What You Need to Know About the Zika Virus Outbreak

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No vaccines or medicine yet exist to treat the pathogen

What You Need to Know About the Zika Virus Outbreak

Updated Feb. 15, 2016

By now you’ve heard a lot about the Zika virus. What do you need to know?

What is the Zika virus?

Zika is a pathogen that typically causes only mild symptoms. The Zika virus is most often transmitted through the bite of an infected Aedes mosquito, according to the Centers for Disease Control and Prevention. The mosquitoes become infected when they bite a person already infected with the virus.

It’s also been reported that the virus can spread through blood transfusion and sexual contact and, rarely, from a mother already infected with the virus to her newborn around the time of birth. The CDC recently announced guidelines for preventing sexual transmission of the virus.

However, researchers don’t know everything about the Zika virus yet. No vaccine or medicine exists specifically to treat people with the virus, the CDC says.

Symptoms

Symptoms of the Zika virus can include fever, rash, joint pain or red eyes. Those infected with the virus usually experience symptoms within two to seven days after being bitten by an infected mosquito.

You can treat the symptoms by getting plenty of rest and fluids. Reduce fever and pain by taking acetaminophen.

The virus is out of the body of a sick person after about a week. Once you’ve been infected with the virus,  you’re  likely protected from future infections, the CDC says.

Avoiding infection

The Zika virus is not spread through touch, coughing or sneezing. It is not contagious like the flu or a cold and people with the virus do not need to be isolated from others. The virus is sexually transmitted when a person is actively infected and showing symptoms.

Here are actions you can take to prevent the possibility of infection:

  • Avoid travel to a Zika-infected area. Consult your health care provider if you must travel.
  • If you must travel to an area with Zika virus, use mosquito repellant such as DEET, expose as little skin as possible when outside, and avoid being outside if possible.
  • If your partner has traveled to a Zika-infected area, avoid unprotected sexual intercourse and use a condom correctly and consistently for the time being. Your partner should be tested for the Zika virus.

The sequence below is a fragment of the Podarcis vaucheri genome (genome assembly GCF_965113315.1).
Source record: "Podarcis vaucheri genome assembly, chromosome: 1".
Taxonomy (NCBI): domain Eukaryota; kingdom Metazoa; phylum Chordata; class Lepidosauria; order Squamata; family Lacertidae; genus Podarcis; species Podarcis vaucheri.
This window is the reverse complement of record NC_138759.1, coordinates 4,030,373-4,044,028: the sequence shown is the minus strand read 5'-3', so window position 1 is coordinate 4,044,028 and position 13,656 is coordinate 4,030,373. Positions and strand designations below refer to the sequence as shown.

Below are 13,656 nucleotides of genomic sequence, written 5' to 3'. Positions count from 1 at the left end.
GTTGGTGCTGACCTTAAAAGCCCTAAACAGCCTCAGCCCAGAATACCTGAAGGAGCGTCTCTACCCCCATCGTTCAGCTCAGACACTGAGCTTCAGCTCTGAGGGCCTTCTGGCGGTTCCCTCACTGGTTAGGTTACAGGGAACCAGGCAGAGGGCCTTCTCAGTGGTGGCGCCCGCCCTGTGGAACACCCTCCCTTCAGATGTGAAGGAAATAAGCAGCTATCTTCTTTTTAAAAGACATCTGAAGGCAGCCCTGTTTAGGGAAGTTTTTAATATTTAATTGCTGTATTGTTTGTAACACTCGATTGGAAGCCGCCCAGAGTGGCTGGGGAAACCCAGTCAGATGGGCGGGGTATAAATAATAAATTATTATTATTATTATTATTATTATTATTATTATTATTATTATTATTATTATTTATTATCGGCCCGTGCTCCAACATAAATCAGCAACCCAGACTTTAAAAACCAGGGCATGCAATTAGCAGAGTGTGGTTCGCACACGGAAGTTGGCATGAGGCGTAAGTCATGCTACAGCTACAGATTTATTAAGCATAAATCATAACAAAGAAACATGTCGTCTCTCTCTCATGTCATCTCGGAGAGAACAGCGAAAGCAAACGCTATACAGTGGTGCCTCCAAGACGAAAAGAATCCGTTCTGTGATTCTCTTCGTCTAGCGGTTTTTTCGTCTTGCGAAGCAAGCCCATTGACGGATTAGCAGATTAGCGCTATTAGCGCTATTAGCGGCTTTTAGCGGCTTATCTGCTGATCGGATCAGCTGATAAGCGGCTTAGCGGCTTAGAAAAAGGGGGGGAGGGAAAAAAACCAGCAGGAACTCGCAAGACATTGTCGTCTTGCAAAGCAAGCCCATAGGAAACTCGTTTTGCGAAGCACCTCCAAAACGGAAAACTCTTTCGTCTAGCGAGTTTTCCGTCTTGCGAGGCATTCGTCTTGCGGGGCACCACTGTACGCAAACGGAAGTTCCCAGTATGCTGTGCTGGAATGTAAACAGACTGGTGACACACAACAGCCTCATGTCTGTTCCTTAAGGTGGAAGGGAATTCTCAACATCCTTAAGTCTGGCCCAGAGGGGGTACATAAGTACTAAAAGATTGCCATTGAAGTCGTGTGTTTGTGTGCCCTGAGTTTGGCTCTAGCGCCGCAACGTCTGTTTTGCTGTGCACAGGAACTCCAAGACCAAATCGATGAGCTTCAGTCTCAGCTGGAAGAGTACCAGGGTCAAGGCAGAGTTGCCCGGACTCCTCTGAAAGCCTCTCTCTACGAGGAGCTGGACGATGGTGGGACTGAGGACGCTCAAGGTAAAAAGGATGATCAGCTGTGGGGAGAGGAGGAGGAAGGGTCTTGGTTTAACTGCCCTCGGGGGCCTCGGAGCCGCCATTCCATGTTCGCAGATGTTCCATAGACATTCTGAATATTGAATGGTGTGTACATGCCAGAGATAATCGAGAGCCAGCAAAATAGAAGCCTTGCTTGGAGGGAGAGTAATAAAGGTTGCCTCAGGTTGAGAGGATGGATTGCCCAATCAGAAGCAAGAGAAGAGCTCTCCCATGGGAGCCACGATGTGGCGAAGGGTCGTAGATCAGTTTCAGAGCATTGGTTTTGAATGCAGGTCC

Zika and pregnant women

Health officials have recently been alarmed because of a possible link between the virus and more than 3,500 children born with microcephaly and other poor pregnancy outcomes in Brazil since October, says infectious disease specialist Lucileia Johnson, MD.

Microcephaly is a rare neurological disorder in which the circumference of the head is smaller than average for an infant’s size and age. Microcephaly often is associated with some degree of mental retardation. However, in 15 percent of the cases, the child has normal intelligence.

More research is needed to determine if there is a direct link between the birth defect and the Zika virus. The incidence of microcephaly among fetuses with congenital Zika infection is unknown, although Brazil witnessed a 20 fold increase of microcephaly from 2014 to 2015.

It is possible that Zika virus could be passed from mother to fetus during pregnancy, the CDC says. This mode of transmission is being investigated.

“When the virus goes to the bloodstream it can pass to the baby and cause inflammation of the baby’s brain,”  Dr. Johnson says.

To date, there are no reports of infants getting Zika virus through breastfeeding, the CDC says. Because of the benefits of breastfeeding, mothers are encouraged to breastfeed even in areas where Zika virus is found.

Travel advisory

The CDC is advising women who are pregnant or thinking of becoming pregnant to avoid going to countries in South America, Central America, Mexico and the Caribbean, where the virus is rapidly spreading.

If you have traveled to an area affected by the Zika virus and are planning to get pregnant, whether through intercourse or in vitro fertilization, you should speak with your physician. This includes men as well, as Zika can be passed through semen.

Dr. Johnson  says that pregnant women who may have been to any of these countries recently also should contact their physician.

“You have to seek professional advice,” said Dr. Johnson. “I would not panic. Just get tested if it’s going to bring you peace of mind.”

The CDC says that because the species of mosquitoes that spread Zika virus are found throughout the world, it is likely that outbreaks will occur in new countries.

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